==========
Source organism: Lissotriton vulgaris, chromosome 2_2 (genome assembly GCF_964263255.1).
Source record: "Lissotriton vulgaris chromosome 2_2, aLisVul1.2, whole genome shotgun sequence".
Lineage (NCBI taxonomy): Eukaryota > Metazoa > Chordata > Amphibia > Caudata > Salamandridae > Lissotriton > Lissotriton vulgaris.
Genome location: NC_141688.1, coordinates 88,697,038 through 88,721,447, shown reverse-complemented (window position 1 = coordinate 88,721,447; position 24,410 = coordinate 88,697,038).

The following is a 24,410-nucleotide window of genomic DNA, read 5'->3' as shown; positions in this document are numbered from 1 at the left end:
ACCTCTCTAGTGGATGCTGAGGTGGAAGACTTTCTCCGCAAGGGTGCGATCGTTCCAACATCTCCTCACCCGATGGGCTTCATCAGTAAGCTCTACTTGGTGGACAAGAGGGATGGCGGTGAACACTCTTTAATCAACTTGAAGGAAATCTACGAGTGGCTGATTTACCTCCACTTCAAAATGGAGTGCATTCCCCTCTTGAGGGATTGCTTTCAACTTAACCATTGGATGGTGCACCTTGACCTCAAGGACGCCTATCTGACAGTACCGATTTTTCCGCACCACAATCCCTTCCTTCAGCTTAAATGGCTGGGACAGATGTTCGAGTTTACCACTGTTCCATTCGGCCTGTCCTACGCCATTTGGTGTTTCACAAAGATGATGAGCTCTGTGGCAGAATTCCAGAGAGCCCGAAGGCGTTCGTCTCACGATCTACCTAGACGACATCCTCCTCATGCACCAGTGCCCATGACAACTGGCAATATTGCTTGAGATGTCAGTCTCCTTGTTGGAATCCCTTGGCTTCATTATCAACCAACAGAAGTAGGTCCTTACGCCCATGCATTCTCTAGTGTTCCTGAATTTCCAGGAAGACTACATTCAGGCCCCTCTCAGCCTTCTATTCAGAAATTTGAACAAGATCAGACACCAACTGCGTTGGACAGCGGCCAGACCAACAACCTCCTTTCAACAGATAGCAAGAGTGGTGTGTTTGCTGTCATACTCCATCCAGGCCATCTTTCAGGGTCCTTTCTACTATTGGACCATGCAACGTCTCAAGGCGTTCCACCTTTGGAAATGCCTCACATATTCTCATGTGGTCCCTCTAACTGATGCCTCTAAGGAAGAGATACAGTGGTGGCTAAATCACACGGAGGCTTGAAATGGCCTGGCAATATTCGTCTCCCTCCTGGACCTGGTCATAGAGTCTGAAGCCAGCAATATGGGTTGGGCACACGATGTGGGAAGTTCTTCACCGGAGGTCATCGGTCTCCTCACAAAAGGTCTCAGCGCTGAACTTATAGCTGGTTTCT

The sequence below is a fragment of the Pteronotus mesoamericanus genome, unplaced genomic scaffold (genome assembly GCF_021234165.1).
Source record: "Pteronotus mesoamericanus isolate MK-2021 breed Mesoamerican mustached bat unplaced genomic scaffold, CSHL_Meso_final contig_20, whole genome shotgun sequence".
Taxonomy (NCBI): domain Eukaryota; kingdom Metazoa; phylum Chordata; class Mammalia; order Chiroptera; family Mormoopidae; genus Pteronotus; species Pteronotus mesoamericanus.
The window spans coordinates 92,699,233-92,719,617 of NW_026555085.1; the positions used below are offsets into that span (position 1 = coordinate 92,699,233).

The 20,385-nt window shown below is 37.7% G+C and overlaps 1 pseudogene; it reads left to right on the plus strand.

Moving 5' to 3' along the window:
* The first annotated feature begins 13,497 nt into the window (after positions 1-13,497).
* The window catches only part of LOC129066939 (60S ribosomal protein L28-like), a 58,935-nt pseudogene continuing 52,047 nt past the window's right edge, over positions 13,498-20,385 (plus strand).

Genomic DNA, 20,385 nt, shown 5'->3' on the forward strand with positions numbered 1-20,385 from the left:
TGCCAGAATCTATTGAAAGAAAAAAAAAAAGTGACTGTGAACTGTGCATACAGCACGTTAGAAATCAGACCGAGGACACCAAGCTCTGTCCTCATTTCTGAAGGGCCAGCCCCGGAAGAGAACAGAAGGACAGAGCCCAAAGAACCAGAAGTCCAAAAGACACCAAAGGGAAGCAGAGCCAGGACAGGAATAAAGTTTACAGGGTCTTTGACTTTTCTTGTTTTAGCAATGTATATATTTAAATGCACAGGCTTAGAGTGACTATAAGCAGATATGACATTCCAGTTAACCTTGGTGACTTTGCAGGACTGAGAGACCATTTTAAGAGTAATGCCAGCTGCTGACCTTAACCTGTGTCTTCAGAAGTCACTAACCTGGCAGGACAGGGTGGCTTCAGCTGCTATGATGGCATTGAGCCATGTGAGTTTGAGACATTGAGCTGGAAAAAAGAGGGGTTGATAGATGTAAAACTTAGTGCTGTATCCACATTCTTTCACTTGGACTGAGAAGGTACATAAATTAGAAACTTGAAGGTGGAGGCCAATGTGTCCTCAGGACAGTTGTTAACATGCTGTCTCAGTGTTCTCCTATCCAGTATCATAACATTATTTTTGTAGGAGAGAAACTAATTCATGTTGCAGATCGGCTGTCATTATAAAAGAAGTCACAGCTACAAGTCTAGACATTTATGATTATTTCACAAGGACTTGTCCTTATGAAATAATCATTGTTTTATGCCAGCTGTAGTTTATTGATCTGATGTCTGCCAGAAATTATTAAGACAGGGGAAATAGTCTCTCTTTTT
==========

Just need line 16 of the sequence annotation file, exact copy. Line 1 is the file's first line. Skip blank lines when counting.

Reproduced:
TGCCAGAATCTATTGAAAGAAAAAAAAAAAGTGACTGTGAACTGTGCATACAGCACGTTAGAAATCAGACCGAGGACACCAAGCTCTGTCCTCATTTCTGAAGGGCCAGCCCCGGAAGAGAACAGAAGGACAGAGCCCAAAGAACCAGAAGTCCAAAAGACACCAAAGGGAAGCAGAGCCAGGACAGGAATAAAGTTTACAGGGTCTTTGACTTTTCTTGTTTTAGCAATGTATATATTTAAATGCACAGGCTTAGAGTGACTATAAGCAGATATGACATTCCAGTTAACCTTGGTGACTTTGCAGGACTGAGAGACCATTTTAAGAGTAATGCCAGCTGCTGACCTTAACCTGTGTCTTCAGAAGTCACTAACCTGGCAGGACAGGGTGGCTTCAGCTGCTATGATGGCATTGAGCCATGTGAGTTTGAGACATTGAGCTGGAAAAAAGAGGGGTTGATAGATGTAAAACTTAGTGCTGTATCCACATTCTTTCACTTGGACTGAGAAGGTACATAAATTAGAAACTTGAAGGTGGAGGCCAATGTGTCCTCAGGACAGTTGTTAACATGCTGTCTCAGTGTTCTCCTATCCAGTATCATAACATTATTTTTGTAGGAGAGAAACTAATTCATGTTGCAGATCGGCTGTCATTATAAAAGAAGTCACAGCTACAAGTCTAGACATTTATGATTATTTCACAAGGACTTGTCCTTATGAAATAATCATTGTTTTATGCCAGCTGTAGTTTATTGATCTGATGTCTGCCAGAAATTATTAAGACAGGGGAAATAGTCTCTCTTTTT